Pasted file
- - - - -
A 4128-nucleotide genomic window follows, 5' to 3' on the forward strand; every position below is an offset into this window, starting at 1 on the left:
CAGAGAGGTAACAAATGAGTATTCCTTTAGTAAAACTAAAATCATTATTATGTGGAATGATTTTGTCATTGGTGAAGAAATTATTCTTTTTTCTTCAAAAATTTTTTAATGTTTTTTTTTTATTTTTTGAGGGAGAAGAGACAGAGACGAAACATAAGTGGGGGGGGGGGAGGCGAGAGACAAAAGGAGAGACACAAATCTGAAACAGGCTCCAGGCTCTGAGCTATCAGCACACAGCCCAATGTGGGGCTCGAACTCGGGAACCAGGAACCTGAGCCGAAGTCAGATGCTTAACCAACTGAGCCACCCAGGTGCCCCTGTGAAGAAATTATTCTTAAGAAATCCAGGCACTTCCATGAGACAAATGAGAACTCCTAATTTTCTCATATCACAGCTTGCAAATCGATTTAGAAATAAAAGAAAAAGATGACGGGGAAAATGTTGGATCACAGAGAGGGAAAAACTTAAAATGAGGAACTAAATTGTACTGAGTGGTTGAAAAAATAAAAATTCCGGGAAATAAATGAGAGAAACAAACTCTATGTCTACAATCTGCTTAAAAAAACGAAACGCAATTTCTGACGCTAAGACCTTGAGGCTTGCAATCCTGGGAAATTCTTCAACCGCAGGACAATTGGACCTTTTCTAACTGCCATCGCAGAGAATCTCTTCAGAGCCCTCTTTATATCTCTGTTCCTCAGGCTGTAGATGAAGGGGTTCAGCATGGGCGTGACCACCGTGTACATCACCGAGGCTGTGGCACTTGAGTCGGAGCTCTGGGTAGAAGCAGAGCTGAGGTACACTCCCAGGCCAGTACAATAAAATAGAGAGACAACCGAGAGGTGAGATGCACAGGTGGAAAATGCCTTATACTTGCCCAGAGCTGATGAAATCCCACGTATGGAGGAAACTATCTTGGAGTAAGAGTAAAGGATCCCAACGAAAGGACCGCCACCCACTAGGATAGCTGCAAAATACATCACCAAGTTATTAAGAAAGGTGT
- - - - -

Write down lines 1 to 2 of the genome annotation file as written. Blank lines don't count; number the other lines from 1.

A 4128-nucleotide genomic window follows, 5' to 3' on the forward strand; every position below is an offset into this window, starting at 1 on the left:
CAGAGAGGTAACAAATGAGTATTCCTTTAGTAAAACTAAAATCATTATTATGTGGAATGATTTTGTCATTGGTGAAGAAATTATTCTTTTTTCTTCAAAAATTTTTTAATGTTTTTTTTTTATTTTTTGAGGGAGAAGAGACAGAGACGAAACATAAGTGGGGGGGGGGGAGGCGAGAGACAAAAGGAGAGACACAAATCTGAAACAGGCTCCAGGCTCTGAGCTATCAGCACACAGCCCAATGTGGGGCTCGAACTCGGGAACCAGGAACCTGAGCCGAAGTCAGATGCTTAACCAACTGAGCCACCCAGGTGCCCCTGTGAAGAAATTATTCTTAAGAAATCCAGGCACTTCCATGAGACAAATGAGAACTCCTAATTTTCTCATATCACAGCTTGCAAATCGATTTAGAAATAAAAGAAAAAGATGACGGGGAAAATGTTGGATCACAGAGAGGGAAAAACTTAAAATGAGGAACTAAATTGTACTGAGTGGTTGAAAAAATAAAAATTCCGGGAAATAAATGAGAGAAACAAACTCTATGTCTACAATCTGCTTAAAAAAACGAAACGCAATTTCTGACGCTAAGACCTTGAGGCTTGCAATCCTGGGAAATTCTTCAACCGCAGGACAATTGGACCTTTTCTAACTGCCATCGCAGAGAATCTCTTCAGAGCCCTCTTTATATCTCTGTTCCTCAGGCTGTAGATGAAGGGGTTCAGCATGGGCGTGACCACCGTGTACATCACCGAGGCTGTGGCACTTGAGTCGGAGCTCTGGGTAGAAGCAGAGCTGAGGTACACTCCCAGGCCAGTACAATAAAATAGAGAGACAACCGAGAGGTGAGATGCACAGGTGGAAAATGCCTTATACTTGCCCAGAGCTGATGAAATCCCACGTATGGAGGAAACTATCTTGGAGTAAGAGTAAAGGATCCCAACGAAAGGACCGCCACCCACTAGGATAGCTGCAAAATACATCACCAAGTTATTAAGAAAGGTGT